up and down and bouncy bits


Not a sexual refference but I've just got my late 2014 street rally and the bloke before me has been playing, BADLY, I'm not interested in standard settings as I know its too soft what does the forum feel is the best settings front and rear. Cheers.
By the way I'm new so be gentle with me.
 

Jetty

New member
For a start...everyone is different. So no setting is incorrect, and no one can tell you what to set yours at. If you firstly set the sag/pre-load front and back, then adjust front/back rebound until it suits, then the other. (Not at the same time or else you can get too confused). There's so much to consider with suspension: Your weight. Your riding style. The road surface, albeit generally in your area or wherever you're particularly going. Around Europe, for example, I choose a harder setting over the really, really rubbish roads around where I live in the UK.

Any good?
 

chump

New member
front and rear damping needs to be between half a turn and one turn out from full in. More than a turn out and it doesn't really do anything much. preload - stock for me.
 
front and rear damping needs to be between half a turn and one turn out from full in. More than a turn out and it doesn't really do anything much. preload - stock for me.
So do you mean take it back to standard settings then just alter the rebound damping to 1/2 turn front and 1 turn rear?
 

Fulfilled-09

New member
Only with uprated performance springs and oil, is the front end infinitely better. Tons more confidence to brake hard on the front now.
 

Fulfilled-09

New member
MD Racing in Surrey (superb, by the way) did my suspension. Front end with springs, oil and bespoke airgap was about £300. Rear end and set up for my weight with gear on was about £700.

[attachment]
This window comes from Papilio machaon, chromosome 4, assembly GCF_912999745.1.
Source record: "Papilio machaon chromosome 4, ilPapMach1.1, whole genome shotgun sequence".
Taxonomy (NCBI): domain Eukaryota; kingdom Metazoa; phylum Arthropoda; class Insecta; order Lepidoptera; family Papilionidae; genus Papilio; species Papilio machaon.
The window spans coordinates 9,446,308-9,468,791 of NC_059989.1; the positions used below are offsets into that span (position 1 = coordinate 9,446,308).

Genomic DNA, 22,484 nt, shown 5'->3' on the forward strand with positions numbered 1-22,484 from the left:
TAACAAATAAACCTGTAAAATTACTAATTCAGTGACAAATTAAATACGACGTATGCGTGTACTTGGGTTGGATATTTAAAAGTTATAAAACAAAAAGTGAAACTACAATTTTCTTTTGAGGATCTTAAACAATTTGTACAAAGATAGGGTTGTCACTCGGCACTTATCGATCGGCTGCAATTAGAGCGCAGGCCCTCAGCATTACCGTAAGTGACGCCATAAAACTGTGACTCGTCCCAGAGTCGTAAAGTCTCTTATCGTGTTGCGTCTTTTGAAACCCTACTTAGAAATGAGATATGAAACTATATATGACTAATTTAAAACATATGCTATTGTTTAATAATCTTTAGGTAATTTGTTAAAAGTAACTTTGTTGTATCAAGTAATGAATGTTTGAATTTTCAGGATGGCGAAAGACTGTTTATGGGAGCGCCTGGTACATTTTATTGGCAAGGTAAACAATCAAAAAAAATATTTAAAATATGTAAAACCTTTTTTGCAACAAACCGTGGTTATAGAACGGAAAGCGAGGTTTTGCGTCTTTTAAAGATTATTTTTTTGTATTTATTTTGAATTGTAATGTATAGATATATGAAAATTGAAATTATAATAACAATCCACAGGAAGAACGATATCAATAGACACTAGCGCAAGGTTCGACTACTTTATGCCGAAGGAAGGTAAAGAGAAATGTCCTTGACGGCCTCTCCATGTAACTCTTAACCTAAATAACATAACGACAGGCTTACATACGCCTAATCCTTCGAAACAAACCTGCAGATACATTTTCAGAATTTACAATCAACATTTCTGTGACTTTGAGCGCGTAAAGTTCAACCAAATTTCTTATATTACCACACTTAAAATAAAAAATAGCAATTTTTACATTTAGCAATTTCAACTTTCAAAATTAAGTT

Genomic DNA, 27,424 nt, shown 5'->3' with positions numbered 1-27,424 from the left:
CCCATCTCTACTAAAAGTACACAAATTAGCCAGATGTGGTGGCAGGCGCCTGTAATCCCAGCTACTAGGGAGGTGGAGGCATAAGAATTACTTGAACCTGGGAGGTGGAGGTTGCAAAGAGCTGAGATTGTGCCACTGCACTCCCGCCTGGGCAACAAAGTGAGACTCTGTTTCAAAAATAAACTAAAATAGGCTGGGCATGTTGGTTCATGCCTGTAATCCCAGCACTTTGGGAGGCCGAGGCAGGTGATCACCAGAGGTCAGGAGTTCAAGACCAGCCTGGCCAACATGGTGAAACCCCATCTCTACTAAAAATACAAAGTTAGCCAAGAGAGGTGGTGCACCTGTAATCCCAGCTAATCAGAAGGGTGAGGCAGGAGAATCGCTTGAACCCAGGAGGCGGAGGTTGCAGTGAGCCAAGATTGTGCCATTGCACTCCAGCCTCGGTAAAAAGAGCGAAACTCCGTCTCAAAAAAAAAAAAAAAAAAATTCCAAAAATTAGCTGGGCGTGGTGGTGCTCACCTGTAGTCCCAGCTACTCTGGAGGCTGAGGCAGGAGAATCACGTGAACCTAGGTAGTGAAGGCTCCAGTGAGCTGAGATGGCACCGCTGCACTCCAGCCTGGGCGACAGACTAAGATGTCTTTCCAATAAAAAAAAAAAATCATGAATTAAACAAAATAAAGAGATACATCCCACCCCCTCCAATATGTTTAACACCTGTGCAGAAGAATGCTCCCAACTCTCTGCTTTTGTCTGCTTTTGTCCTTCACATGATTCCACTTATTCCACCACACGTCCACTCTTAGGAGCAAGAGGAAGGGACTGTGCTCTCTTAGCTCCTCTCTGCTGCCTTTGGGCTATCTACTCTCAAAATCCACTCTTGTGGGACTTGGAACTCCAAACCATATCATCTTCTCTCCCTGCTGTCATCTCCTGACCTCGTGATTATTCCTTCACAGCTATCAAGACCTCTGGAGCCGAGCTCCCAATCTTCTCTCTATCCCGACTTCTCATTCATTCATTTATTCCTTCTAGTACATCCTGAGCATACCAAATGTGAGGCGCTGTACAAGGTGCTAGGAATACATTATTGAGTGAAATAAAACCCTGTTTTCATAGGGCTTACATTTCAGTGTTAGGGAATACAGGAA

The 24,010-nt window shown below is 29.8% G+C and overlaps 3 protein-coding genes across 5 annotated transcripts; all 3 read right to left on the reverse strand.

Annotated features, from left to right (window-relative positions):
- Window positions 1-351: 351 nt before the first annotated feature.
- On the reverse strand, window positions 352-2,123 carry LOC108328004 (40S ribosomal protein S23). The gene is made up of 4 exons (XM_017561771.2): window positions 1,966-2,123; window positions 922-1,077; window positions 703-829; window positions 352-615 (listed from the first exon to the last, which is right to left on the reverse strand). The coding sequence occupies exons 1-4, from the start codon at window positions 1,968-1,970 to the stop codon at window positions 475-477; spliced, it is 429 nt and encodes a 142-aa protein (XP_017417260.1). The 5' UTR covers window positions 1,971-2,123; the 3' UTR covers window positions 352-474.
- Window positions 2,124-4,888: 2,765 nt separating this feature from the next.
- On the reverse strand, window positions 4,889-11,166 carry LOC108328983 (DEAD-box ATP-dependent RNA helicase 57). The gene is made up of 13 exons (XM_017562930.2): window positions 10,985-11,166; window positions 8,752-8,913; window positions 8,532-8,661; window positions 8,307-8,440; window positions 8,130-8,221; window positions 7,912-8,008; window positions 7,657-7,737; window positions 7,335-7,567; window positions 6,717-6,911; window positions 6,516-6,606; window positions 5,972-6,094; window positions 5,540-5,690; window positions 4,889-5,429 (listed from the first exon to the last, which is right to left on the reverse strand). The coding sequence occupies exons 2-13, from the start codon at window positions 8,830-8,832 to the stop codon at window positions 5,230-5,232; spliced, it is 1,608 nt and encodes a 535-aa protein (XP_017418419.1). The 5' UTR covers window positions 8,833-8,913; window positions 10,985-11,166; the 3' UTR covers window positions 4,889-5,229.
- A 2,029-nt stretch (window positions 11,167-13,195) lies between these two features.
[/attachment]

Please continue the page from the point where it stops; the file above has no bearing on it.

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chump

New member
At the mo I can live with the rear and maybe up grade to zx10 or r1 shocker its front I have no confidence in. how much did your front end cost
Revalving my own forks, the cost is around £250 including springs, oil and valve kit.

Alternatively you could buy the Andreani cartridges for a little over £400. You then need them fitted.
 
Revalving my own forks, the cost is around £250 including springs, oil and valve kit.

Alternatively you could buy the Andreani cartridges for a little over £400. You then need them fitted.
wHICH SPRINGS YOU USING i UPRATED MY OLD BIKE FORNT END USING HAGON PROGRESSIVE AND SLIGHTLY THICKER OIL AND THEY WERE BRILL.
 

chump

New member
wHICH SPRINGS YOU USING i UPRATED MY OLD BIKE FORNT END USING HAGON PROGRESSIVE AND SLIGHTLY THICKER OIL AND THEY WERE BRILL.
I used Sonic springs from the US. This time I will be buying K-tech springs, which were not available last time round.

Always go linear, never progressive.
 
The 2014 mt-09s are using 75kg/cm fork springs. I've change them for the Ohlins 90kg/cm springs with sae 5 fork oil for road use. There are no more need to preload the springs and the front is sharper in turns and stiffer when braking.. then the adjustment of rebound is more specific and positive.
Allthough if your body weight is less than 70kg the standard springs is OK and you need only a thicker fork oil to help fork become stiffer..
ZX10R '08-'10 rear shock is the "best value for money" sollution for MT's rear suspension.
Then its easy to reach the limits of your rear tyre in everyday commute..!
 
fork springs

The 2014 mt-09s are using 75kg/cm fork springs. I've change them for the Ohlins 90kg/cm springs with sae 5 fork oil for road use. There are no more need to preload the springs and the front is sharper in turns and stiffer when braking.. then the adjustment of rebound is more specific and positive.
Allthough if your body weight is less than 70kg the standard springs is OK and you need only a thicker fork oil to help fork become stiffer..
ZX10R '08-'10 rear shock is the "best value for money" sollution for MT's rear suspension.
Then its easy to reach the limits of your rear tyre in everyday commute..!
I rebuilt the front forks of my old bike no probs but ive never dealt with cartridge forks before. Is it simply take the pressure of the springs unscrew the fork tops then take of the rods then drain the oil then take old springs out and put the new ones in then top up with new oild connect the fork tops then adjust once back on the bike?
 

chump

New member
No.

You need a spring compressor to compress the spring before you can remove the fork cap, remove the spacer and spring, empty the oil, refill and set air gap. Then fit the spring and spacer, compress the spring again and refit the cap.

You have to set the cap at the correct height on the rod in order to not screw up the amount of rebound damping adjustment.
 

Greenman41

New member
The spring compressor. I recommend using two ratchet straps, relying on one and the strap tension equalising doesn’t work well.58545854
 


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